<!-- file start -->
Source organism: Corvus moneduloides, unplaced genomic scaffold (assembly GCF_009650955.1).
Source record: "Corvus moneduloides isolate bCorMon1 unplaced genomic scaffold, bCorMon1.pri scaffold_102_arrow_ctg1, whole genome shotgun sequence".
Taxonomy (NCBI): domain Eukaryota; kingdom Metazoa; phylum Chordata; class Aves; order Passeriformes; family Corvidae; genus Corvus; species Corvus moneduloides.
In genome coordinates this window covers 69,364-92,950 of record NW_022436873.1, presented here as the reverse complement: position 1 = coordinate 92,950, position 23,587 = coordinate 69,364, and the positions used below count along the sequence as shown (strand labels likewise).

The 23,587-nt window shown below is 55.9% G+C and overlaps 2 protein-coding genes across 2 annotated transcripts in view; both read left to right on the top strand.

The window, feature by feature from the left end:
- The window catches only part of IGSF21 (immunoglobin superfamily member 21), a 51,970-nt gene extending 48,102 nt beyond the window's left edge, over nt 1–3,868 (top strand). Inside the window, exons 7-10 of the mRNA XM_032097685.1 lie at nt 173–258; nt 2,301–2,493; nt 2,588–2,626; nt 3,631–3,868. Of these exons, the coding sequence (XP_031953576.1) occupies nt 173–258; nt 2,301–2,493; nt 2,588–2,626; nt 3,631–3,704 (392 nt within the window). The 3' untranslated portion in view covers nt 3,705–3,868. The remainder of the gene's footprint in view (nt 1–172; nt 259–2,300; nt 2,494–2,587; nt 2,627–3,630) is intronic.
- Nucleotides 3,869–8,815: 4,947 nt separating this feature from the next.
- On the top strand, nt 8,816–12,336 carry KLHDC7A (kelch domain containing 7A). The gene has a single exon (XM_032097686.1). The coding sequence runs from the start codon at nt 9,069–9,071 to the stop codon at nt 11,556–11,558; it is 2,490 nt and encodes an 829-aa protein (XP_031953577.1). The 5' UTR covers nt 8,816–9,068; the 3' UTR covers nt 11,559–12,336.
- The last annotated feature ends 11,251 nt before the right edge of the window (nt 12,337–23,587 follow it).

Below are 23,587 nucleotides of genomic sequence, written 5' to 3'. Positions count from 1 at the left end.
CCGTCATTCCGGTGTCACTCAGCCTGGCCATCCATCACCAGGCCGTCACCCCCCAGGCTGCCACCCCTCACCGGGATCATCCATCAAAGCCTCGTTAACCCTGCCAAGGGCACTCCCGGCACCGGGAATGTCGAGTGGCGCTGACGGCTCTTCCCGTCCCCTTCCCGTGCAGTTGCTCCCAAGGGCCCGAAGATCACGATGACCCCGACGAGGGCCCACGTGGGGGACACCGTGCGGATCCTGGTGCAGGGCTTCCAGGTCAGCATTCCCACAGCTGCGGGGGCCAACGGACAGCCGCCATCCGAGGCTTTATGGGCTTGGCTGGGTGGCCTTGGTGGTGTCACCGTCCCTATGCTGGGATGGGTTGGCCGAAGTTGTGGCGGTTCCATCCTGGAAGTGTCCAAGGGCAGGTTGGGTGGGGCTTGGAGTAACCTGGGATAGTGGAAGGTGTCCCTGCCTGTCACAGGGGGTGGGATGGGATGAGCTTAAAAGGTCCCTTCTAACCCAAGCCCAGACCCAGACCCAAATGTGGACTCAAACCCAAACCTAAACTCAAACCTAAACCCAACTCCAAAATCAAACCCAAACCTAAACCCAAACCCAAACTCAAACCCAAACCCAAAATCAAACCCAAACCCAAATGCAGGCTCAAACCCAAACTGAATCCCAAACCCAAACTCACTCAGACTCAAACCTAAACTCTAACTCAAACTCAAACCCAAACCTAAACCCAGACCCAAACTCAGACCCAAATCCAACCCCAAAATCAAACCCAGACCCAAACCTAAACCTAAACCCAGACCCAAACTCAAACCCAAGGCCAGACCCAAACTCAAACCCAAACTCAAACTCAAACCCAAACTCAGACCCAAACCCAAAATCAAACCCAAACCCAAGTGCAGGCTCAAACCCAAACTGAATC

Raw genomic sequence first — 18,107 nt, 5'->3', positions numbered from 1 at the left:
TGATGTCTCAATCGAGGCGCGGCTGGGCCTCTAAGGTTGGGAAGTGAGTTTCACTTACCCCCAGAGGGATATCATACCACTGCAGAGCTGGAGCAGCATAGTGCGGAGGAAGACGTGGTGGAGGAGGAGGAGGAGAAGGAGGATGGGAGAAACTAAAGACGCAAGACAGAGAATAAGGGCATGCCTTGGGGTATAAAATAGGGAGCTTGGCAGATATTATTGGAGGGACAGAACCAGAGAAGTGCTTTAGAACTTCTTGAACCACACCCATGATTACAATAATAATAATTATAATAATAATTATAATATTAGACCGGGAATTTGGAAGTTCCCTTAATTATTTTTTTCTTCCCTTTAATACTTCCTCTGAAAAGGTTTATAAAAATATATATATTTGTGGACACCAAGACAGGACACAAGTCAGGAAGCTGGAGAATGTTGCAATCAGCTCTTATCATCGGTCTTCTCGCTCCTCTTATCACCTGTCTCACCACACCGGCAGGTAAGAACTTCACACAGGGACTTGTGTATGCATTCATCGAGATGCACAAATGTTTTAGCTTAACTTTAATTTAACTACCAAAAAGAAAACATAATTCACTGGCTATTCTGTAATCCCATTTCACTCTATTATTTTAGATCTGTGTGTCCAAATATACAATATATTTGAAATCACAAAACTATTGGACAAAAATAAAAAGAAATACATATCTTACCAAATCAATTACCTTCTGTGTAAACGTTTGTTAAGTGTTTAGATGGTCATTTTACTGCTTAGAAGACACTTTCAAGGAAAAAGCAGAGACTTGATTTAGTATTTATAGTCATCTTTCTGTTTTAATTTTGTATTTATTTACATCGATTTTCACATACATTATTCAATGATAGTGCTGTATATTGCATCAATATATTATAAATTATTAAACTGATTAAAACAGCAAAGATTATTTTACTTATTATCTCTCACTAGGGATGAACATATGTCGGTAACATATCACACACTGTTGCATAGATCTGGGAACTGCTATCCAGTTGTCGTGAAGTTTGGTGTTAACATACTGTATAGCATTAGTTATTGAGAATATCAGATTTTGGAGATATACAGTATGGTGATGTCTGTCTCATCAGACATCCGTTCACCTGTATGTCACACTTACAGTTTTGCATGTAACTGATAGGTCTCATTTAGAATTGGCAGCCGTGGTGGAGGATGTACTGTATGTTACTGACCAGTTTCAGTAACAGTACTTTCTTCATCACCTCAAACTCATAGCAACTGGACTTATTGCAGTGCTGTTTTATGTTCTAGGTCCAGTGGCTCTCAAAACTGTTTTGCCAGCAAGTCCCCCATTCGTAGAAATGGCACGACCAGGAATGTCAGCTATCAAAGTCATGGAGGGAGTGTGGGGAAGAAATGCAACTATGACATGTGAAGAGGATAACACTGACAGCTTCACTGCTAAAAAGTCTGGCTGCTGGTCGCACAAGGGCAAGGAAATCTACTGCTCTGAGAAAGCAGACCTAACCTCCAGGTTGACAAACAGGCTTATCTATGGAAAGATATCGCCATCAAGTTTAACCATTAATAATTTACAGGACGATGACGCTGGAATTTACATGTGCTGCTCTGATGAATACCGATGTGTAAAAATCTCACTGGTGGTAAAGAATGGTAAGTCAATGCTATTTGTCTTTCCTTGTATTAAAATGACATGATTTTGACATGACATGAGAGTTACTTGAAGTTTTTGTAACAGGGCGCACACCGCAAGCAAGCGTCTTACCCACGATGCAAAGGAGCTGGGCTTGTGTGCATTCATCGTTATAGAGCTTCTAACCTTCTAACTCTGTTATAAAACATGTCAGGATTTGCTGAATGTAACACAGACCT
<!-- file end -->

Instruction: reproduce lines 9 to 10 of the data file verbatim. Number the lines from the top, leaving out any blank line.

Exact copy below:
- On the top strand, nt 8,816–12,336 carry KLHDC7A (kelch domain containing 7A). The gene has a single exon (XM_032097686.1). The coding sequence runs from the start codon at nt 9,069–9,071 to the stop codon at nt 11,556–11,558; it is 2,490 nt and encodes an 829-aa protein (XP_031953577.1). The 5' UTR covers nt 8,816–9,068; the 3' UTR covers nt 11,559–12,336.
- The last annotated feature ends 11,251 nt before the right edge of the window (nt 12,337–23,587 follow it).